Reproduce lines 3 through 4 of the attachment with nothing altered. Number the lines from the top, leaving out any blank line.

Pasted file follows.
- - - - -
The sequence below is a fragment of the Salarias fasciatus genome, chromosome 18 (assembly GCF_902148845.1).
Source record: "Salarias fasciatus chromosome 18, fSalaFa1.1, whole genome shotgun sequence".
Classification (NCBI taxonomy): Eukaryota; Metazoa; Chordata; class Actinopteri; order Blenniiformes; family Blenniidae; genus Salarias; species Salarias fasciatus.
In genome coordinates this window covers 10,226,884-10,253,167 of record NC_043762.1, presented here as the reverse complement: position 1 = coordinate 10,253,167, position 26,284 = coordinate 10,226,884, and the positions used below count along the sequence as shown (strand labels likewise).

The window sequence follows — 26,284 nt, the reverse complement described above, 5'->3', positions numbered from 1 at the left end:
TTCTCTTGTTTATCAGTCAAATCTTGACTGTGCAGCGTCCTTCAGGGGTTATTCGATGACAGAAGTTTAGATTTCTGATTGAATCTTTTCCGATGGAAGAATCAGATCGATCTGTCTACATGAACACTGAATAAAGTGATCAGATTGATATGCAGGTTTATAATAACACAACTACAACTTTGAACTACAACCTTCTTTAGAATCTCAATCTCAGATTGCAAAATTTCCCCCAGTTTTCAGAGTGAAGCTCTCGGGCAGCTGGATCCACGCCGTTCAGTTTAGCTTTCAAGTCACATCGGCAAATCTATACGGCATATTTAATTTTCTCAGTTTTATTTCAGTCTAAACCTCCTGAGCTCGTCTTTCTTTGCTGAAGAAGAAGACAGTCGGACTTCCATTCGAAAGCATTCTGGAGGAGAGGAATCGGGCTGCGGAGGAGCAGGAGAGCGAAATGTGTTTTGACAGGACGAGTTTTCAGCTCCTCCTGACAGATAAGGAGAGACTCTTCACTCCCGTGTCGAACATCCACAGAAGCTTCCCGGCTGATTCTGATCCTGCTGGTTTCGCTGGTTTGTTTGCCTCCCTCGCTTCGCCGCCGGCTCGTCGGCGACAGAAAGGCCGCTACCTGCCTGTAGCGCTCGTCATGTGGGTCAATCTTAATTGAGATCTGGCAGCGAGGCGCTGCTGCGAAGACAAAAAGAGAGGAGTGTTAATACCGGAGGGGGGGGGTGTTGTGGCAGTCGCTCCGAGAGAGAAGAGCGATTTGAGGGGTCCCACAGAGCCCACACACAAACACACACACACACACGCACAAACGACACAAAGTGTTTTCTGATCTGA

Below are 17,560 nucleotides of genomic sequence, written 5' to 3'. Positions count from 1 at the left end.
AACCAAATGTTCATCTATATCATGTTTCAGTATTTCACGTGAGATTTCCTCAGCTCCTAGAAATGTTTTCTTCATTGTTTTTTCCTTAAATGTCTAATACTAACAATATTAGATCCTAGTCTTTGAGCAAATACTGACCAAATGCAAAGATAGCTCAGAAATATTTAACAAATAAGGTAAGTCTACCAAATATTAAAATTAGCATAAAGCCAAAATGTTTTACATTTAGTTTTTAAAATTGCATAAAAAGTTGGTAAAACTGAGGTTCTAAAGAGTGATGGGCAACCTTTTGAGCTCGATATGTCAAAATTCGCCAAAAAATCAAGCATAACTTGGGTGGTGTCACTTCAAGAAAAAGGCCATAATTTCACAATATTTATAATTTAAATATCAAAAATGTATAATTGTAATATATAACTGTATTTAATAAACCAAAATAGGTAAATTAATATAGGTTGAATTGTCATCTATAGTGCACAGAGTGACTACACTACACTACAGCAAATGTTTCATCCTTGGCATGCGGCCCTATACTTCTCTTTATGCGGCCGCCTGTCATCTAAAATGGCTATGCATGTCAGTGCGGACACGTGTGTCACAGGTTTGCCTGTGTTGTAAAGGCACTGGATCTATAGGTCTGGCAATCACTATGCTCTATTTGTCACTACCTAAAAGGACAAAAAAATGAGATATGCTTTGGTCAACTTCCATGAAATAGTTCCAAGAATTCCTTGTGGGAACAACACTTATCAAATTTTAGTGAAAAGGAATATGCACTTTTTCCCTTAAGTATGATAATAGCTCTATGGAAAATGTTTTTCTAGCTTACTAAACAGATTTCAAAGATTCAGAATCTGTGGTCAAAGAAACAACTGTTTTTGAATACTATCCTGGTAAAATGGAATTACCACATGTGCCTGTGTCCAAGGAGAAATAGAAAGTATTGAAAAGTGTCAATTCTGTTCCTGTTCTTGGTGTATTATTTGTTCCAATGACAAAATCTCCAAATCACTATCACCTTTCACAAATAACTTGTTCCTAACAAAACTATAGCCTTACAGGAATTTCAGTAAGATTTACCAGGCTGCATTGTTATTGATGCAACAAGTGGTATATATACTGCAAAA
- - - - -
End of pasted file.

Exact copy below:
Classification (NCBI taxonomy): Eukaryota; Metazoa; Chordata; class Actinopteri; order Blenniiformes; family Blenniidae; genus Salarias; species Salarias fasciatus.
In genome coordinates this window covers 10,226,884-10,253,167 of record NC_043762.1, presented here as the reverse complement: position 1 = coordinate 10,253,167, position 26,284 = coordinate 10,226,884, and the positions used below count along the sequence as shown (strand labels likewise).